According to the statistics there are 7750 journalists working in different newspapers and news agencies in Bangladesh. Among them 2800 are full-time journalists. Working conditions of journalists continue to be abysmal. Although the sixth Wage Board Award was announced this year , most of the newspapers are still now reluctant to implement it. Despite the Newspaper Employees (Condition and Services) Act, 1974 formulated, professional journalists are working without wages and in extremely adverse conditions. The division in the main journalists’ union weakened the struggle against the irregularities. Government advertisement policies are also hindering the development of the newspaper industry. Newspapers which publish news about corruption or misdeeds of the government, find themselves without advertisements, thus making it difficult to continue publication. In January 2005, during the debate on the Sixth wage Board, owners of the newspaper industry said that their main concern was the justification for a new board when 98 percent newspapers are unable to pay the earlier announced awards, especially by the Fifth Wage Board. They said “In the era of free market economy the government has no right to impose the pay scale of a particular industry. This will amount to discrimination and interference with press freedom and independence of media institutions.” On the other hand, the unions of journalists and workers in their joint statement said such a statement showed disrespect for the existing laws. They criticized the owners of the government media-list newspapers; saying only 10 out of 500 newspapers have implemented the wage board award. They have been taking all sorts of advantages from the government, but have not implemented the wage board award. Free flow of information remains important because that ensures people's right to know. Unless you know the facts, unless you are aware what is happening in the society, you can not express properly what you want to say. In this context, access to information is very important to guarantee freedom of press. But in our country such access to information is restricted by the Official secrets Act. During the British rule the official secrets act was promulgated to hide misdeeds of the colonial rulers. Unfortunately, this law is in force until today in Bangladesh, India and Sri Lanka. It is not unique in South Asian countries only. Such laws are there in many other countries to obstruct journalists to get information. The International Federation of Journalists conducted a survey that revealed that bureaucrats in almost all countries try to hide facts. But the code of ethics of journalism states that “it is the duty of the press to carry information on what goes in the society and uncover and disclose matter which ought to be subjected to criticism. In a fundamental sense information in the hands of the government belongs to the public having been collected through use of taxpayers money but under cover of official secrets act the officials always hide the truth and the normal flow of information is obstructed.

According to the Ministry of Information, 2219 newspapers and periodicals, including 378 national and regional dailies, are being published in the country. Additionally, Five news agencies including Bengali News service Bangladesh Sangbad Sangtha (BSS), a state-owned national news agency, and the privately owned national news agency- the United News of Bangladesh (UNB), Annandha Bangla Sangbad (ABS) National News Bangladesh (NNB) and BD News24 are operating in the country. At present, Bangladesh also has a state-owned television and three satellite television stations in the private sector. The electronic media that has much more influence than that of the print media is not fully free in our country until now. The private satellite channels enjoy or exercise some amount of freedom in telecasting news. I must admit that sometimes their presentation of news is better that that of the print media. But hardly 10 to 15 per cent of the viewers can see the Channel TV because of the technical limitations. But unfortunately, the state owned electronic media both radio and television that cover the whole country are spoon-fed. How influential the television that cover the whole country are spoon-fed. How influential the television can be was felt when ETV was freely telecasting the domestic news. The channel had been closed due to legal fault and finally has come out with new dimension. The sky is now open. There has been cultural invasion through channel television from other countries. There are accusations that the impact of such cultural invasion by media is becoming disastrous for our society. So here again many people are advocating for reasonable restrictions to stop moral degradation in our society. Even in American society this issue is debated seriously especially after some cases of shooting is schools by teenagers who are inspired by violent scenes in television. The media in Bangladesh face restrictive laws enacted between 1876 and 1991 which restrain freedom of expression. These laws control private media, news agencies, radio, television, theatre, audio-video materials, VCR rental and video copying, cinema, advertising, and telecommunication. The disunity among of journalists and journalists unions has been continuing to the harm of the country and the community has main reason for repression of journalists. Recognizing the need for unity and to organize, journalists have formed associations to press for their rights. There are 25 journalists’ related organizations in Dhaka, and several national networks.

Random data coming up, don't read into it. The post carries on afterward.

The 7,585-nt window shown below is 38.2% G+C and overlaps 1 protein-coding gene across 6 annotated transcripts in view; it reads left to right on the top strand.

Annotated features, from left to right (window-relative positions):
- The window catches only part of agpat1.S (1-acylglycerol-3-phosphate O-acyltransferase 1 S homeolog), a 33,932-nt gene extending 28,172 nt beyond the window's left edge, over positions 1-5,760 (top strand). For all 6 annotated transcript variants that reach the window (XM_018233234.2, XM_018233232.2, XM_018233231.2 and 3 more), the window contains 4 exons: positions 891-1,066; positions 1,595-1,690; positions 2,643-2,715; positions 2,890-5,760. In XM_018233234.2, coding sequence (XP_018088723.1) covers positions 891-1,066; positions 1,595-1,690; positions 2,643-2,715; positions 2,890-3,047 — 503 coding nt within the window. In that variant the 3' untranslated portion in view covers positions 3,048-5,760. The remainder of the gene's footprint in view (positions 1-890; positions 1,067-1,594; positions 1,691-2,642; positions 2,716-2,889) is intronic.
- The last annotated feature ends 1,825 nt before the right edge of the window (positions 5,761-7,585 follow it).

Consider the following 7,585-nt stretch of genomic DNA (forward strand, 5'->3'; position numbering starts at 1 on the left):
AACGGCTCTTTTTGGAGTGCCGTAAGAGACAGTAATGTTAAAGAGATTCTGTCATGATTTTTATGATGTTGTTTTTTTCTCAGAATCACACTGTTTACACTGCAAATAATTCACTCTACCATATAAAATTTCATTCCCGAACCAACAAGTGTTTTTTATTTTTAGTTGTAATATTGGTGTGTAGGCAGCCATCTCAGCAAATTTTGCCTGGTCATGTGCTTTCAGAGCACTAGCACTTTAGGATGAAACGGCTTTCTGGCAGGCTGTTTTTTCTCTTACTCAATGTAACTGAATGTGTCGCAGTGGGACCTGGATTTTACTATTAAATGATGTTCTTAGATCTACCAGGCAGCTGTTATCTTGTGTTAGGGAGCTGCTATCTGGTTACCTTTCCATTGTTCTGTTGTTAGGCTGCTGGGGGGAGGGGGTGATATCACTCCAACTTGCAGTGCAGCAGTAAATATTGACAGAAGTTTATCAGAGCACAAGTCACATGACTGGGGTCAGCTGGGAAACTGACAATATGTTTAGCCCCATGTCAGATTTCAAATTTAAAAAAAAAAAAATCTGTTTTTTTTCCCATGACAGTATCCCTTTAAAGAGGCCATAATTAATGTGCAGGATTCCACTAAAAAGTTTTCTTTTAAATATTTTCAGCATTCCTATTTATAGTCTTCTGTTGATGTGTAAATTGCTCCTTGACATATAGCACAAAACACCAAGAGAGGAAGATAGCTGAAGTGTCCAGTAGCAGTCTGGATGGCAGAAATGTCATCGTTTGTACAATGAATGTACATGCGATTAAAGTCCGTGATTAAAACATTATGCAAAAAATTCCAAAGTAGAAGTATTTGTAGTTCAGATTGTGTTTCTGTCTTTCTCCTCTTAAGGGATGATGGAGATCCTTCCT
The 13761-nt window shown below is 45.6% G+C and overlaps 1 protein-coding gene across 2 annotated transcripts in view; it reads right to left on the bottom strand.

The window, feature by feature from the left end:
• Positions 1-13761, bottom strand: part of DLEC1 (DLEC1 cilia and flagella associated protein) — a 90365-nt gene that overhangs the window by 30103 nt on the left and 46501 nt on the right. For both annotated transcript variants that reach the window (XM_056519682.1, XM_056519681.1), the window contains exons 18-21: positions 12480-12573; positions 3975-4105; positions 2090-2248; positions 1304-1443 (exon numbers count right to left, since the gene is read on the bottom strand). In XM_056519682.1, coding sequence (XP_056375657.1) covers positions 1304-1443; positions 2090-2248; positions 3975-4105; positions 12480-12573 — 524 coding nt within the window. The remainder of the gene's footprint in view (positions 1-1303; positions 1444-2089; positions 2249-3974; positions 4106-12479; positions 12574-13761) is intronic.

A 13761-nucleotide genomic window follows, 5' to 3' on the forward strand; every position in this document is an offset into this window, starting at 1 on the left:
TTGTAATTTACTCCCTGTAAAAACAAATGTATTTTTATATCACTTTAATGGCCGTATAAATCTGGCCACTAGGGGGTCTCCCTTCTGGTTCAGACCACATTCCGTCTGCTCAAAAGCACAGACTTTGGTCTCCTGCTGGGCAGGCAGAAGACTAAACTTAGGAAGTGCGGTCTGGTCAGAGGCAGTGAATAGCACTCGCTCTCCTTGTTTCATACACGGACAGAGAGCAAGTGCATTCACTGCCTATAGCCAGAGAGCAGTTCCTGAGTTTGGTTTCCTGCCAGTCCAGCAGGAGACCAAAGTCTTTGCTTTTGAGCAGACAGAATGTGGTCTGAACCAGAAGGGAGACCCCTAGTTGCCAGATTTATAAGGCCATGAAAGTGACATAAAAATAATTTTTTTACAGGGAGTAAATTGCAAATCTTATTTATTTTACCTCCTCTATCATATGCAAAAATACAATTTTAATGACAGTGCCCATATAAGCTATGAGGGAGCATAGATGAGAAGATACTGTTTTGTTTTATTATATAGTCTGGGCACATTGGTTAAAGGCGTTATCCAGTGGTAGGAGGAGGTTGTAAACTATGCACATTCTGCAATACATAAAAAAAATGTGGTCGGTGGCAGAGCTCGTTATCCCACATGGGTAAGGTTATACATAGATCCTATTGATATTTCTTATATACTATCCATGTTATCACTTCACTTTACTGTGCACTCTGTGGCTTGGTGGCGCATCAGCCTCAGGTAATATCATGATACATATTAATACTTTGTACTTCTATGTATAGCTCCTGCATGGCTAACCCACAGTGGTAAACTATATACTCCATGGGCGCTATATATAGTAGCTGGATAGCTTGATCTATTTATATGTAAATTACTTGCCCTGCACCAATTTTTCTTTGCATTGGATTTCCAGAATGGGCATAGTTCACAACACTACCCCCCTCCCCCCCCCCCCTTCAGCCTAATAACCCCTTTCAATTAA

Following the bomb blast that led to the tragic death of Shaikh Belaluddin, bureau chief of Daily Sangram on February 11, journalists overcoming narrow political allegiances came together. Editors, leaders of the journalists unions and senior journalists at a meeting on February 12 decided to take a strong stand to ensure the safety and security of media persons across the country. This unity is indeed heartening, and likely to present a cohesive challenge to the repression of journalists and attacks on press freedom.

Freedom of press, right to know, freedom of speech and access to information are the hallmark of an undiluted democracy. Media's freedom, democracy and good governance are as inseparable as the human rights sere. So a free media is essential for building a society with moral, ethical and democratic values that impact our society and culture largely. The information, in general, and the media, in particular, can also be decisive by tipping the social and political balance on issues of authoritarianism and democracy, autocracy and theocracy, development and parasitic consumption, war and peace, conflict prevention, conflict resolution and reconciliation in post conflict situation. If the Media can function freely in a democratic atmosphere, the society is benefited and civilization gets a boost from such freedoms. Bangladesh Journalists rights form – BJRF working to create greater unity healthy atmosphere in the field of journalism of Bangladesh.


Written by Mr. Ataur Rahman
General Secretary
Bangladesh Journalists rights' Forum-BJRF